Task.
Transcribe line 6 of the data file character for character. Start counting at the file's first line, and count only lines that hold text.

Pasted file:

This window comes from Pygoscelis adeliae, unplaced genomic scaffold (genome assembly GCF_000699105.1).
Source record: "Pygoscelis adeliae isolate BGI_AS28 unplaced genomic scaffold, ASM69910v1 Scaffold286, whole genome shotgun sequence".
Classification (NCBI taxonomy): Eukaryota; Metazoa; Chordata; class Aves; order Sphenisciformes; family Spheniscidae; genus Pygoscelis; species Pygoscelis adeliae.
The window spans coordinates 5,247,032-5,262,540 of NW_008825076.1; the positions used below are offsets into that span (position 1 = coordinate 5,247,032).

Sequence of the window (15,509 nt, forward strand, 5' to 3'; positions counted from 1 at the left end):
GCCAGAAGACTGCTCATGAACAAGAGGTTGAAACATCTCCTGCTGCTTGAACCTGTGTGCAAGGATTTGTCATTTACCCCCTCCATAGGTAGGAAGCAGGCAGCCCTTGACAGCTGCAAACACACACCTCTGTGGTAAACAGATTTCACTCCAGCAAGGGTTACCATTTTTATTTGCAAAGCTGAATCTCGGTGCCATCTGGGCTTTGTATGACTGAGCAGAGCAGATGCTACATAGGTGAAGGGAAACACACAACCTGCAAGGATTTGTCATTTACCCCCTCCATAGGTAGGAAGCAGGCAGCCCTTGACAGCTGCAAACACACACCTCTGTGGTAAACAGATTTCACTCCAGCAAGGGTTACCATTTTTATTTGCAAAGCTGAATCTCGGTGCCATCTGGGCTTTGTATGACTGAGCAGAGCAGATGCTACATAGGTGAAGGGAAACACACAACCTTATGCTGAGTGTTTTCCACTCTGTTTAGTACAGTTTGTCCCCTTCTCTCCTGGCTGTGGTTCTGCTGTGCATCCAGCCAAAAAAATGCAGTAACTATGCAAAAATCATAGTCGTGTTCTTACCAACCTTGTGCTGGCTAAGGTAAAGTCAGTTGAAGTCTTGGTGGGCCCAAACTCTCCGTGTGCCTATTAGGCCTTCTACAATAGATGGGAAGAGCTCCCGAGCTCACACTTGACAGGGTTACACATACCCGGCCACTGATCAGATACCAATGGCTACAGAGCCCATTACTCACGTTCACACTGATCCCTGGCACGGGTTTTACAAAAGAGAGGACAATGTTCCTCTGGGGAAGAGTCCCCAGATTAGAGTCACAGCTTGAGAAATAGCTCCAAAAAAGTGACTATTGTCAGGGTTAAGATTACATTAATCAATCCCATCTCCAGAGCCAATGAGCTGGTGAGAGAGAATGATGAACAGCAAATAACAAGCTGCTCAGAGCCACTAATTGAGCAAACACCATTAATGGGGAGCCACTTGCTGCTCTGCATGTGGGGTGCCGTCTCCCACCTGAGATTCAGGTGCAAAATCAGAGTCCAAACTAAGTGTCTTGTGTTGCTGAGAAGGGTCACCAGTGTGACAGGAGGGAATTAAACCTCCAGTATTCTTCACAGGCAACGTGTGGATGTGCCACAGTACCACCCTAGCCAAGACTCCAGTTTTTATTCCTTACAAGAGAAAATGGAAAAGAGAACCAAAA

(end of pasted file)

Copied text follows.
GCCAGAAGACTGCTCATGAACAAGAGGTTGAAACATCTCCTGCTGCTTGAACCTGTGTGCAAGGATTTGTCATTTACCCCCTCCATAGGTAGGAAGCAGGCAGCCCTTGACAGCTGCAAACACACACCTCTGTGGTAAACAGATTTCACTCCAGCAAGGGTTACCATTTTTATTTGCAAAGCTGAATCTCGGTGCCATCTGGGCTTTGTATGACTGAGCAGAGCAGATGCTACATAGGTGAAGGGAAACACACAACCTGCAAGGATTTGTCATTTACCCCCTCCATAGGTAGGAAGCAGGCAGCCCTTGACAGCTGCAAACACACACCTCTGTGGTAAACAGATTTCACTCCAGCAAGGGTTACCATTTTTATTTGCAAAGCTGAATCTCGGTGCCATCTGGGCTTTGTATGACTGAGCAGAGCAGATGCTACATAGGTGAAGGGAAACACACAACCTTATGCTGAGTGTTTTCCACTCTGTTTAGTACAGTTTGTCCCCTTCTCTCCTGGCTGTGGTTCTGCTGTGCATCCAGCCAAAAAAATGCAGTAACTATGCAAAAATCATAGTCGTGTTCTTACCAACCTTGTGCTGGCTAAGGTAAAGTCAGTTGAAGTCTTGGTGGGCCCAAACTCTCCGTGTGCCTATTAGGCCTTCTACAATAGATGGGAAGAGCTCCCGAGCTCACACTTGACAGGGTTACACATACCCGGCCACTGATCAGATACCAATGGCTACAGAGCCCATTACTCACGTTCACACTGATCCCTGGCACGGGTTTTACAAAAGAGAGGACAATGTTCCTCTGGGGAAGAGTCCCCAGATTAGAGTCACAGCTTGAGAAATAGCTCCAAAAAAGTGACTATTGTCAGGGTTAAGATTACATTAATCAATCCCATCTCCAGAGCCAATGAGCTGGTGAGAGAGAATGATGAACAGCAAATAACAAGCTGCTCAGAGCCACTAATTGAGCAAACACCATTAATGGGGAGCCACTTGCTGCTCTGCATGTGGGGTGCCGTCTCCCACCTGAGATTCAGGTGCAAAATCAGAGTCCAAACTAAGTGTCTTGTGTTGCTGAGAAGGGTCACCAGTGTGACAGGAGGGAATTAAACCTCCAGTATTCTTCACAGGCAACGTGTGGATGTGCCACAGTACCACCCTAGCCAAGACTCCAGTTTTTATTCCTTACAAGAGAAAATGGAAAAGAGAACCAAAA